About S. Jay Olshansky, PhD.
S. Jay Olshansky received his Ph.D. in Sociology at the University of Chicago in 1984. He is currently a Professor in the School of Public Health at the University of Illinois at Chicago, Research Associate at the Center on Aging at the University of Chicago and at the London School of Hygiene and Tropical Medicine, and Chief Scientist at Lapetus Solutions, Inc. The focus of his research to date has been on estimates of the upper limits to human longevity, exploring the health and public policy implications associated with individual and population aging, forecasts of the size, survival, and age structure of the population, pursuit of the scientific means to slow aging in people (The Longevity Dividend), and global implications of the re-emergence of infectious and parasitic diseases.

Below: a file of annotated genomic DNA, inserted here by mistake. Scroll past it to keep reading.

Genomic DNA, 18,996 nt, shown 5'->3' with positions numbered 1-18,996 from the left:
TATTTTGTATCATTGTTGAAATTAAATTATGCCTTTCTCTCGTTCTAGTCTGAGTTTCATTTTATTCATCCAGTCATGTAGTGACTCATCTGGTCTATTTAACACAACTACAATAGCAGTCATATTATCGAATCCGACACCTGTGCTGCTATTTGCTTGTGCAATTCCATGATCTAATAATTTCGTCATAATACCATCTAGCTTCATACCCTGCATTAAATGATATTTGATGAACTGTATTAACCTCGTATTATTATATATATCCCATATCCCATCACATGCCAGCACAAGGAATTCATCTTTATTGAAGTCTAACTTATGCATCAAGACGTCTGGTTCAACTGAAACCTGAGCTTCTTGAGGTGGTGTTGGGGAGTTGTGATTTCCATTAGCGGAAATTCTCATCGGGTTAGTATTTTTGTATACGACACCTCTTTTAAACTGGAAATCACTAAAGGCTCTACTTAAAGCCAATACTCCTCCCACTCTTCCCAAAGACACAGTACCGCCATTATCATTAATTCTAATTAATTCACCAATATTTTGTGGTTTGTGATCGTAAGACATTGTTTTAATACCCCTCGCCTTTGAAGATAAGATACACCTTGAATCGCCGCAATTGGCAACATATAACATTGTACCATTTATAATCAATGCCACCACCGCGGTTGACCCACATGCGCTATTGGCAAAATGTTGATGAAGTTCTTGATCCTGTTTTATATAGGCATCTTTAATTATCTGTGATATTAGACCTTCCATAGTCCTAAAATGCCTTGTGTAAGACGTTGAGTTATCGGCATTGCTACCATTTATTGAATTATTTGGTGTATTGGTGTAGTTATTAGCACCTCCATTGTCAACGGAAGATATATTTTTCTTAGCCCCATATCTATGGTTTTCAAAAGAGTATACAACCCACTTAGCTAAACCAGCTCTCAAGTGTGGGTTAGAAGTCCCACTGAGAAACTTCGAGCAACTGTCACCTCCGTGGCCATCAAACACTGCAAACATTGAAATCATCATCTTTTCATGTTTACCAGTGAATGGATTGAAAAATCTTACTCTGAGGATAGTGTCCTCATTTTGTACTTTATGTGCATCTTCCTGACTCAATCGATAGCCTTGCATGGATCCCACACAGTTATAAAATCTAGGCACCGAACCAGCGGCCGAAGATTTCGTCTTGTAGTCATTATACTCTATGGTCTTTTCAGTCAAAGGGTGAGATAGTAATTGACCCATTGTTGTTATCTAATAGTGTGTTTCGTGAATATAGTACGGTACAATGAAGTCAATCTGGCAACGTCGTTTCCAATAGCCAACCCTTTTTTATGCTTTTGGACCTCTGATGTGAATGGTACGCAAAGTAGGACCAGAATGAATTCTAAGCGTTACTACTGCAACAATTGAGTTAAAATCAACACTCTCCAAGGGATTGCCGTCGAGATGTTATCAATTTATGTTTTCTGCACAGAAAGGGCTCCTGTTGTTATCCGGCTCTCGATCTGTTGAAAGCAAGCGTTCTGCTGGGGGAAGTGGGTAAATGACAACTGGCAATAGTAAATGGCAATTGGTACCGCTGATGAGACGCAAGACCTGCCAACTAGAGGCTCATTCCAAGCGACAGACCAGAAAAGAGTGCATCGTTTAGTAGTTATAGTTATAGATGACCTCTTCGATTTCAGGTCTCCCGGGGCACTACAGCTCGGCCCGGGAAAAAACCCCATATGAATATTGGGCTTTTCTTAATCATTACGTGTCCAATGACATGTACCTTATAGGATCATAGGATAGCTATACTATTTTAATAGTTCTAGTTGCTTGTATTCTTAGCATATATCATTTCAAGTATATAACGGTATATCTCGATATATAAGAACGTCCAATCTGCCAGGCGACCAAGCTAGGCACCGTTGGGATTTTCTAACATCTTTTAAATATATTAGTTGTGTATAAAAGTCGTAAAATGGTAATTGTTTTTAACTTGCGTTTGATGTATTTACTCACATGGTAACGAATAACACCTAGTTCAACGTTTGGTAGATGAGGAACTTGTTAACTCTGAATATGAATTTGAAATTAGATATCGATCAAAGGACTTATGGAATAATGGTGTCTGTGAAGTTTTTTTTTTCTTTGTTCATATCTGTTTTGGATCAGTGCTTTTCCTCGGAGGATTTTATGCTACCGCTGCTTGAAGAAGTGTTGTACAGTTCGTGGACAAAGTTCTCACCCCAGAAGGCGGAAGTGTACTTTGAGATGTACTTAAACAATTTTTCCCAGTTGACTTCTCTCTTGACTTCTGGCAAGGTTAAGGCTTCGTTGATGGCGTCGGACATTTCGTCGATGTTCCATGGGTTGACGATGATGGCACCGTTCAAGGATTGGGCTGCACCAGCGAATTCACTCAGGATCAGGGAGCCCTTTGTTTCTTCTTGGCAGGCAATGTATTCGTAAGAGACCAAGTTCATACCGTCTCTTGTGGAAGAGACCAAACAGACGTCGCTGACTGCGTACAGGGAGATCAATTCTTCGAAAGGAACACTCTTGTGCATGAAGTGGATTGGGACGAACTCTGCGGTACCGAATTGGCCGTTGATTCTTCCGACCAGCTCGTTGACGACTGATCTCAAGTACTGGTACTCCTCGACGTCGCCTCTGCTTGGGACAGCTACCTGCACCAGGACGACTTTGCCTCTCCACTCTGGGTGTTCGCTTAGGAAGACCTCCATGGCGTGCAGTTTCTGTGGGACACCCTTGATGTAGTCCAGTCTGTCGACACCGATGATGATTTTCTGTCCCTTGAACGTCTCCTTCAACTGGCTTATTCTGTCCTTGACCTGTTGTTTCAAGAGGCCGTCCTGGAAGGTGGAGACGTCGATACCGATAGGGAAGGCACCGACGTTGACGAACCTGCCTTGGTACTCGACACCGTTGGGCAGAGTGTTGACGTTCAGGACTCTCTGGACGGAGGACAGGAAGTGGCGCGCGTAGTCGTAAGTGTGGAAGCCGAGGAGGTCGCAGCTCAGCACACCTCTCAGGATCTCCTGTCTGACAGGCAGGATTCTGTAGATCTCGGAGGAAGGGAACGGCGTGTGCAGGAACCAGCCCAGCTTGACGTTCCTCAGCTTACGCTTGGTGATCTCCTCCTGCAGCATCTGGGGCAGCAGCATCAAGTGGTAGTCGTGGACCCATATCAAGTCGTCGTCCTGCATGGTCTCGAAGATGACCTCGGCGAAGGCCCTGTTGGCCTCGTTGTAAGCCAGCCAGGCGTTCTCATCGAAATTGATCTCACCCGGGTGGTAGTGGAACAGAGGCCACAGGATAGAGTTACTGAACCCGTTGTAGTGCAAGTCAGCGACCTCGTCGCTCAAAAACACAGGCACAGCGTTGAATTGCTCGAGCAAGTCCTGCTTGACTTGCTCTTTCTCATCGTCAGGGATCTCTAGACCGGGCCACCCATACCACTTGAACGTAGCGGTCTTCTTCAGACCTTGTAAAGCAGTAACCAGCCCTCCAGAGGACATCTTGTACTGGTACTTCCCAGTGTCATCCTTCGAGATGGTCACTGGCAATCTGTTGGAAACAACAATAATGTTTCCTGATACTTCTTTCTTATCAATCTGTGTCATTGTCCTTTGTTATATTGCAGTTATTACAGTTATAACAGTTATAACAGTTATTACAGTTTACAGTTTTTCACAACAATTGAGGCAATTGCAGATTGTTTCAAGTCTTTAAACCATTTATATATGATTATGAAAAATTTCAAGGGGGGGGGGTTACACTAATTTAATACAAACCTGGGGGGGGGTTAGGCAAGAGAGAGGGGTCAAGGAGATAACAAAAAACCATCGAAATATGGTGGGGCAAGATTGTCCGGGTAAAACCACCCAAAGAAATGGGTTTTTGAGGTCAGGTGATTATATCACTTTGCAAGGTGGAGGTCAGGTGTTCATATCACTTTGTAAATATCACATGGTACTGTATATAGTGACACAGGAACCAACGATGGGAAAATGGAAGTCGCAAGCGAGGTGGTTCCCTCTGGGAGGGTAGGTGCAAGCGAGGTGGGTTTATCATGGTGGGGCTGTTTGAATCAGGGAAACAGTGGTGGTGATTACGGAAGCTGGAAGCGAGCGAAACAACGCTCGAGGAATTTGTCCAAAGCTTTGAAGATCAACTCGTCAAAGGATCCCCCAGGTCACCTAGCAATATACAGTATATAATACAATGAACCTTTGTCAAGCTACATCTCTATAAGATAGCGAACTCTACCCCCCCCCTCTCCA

Dr. Olshansky is on the Board of Directors of the American Federation of Aging Research; he is the first author of The Quest for Immortality: Science at the Frontiers of Aging (Norton, 2001) and A Measured Breath of Life (2013); and co-edited Aging: The Longevity Dividend (Cold Spring Harbor Laboratory Press, 2015). Dr. Olshansky is the first scientist to have published an article on the longevity of all U.S. presidents. He's been honored with the Donald P. Kent Award from the Gerontological Society of America, the Irving S. Wright Award from the American Federation for Aging Research, and was named as one of Next Avenue's Influencers in Aging.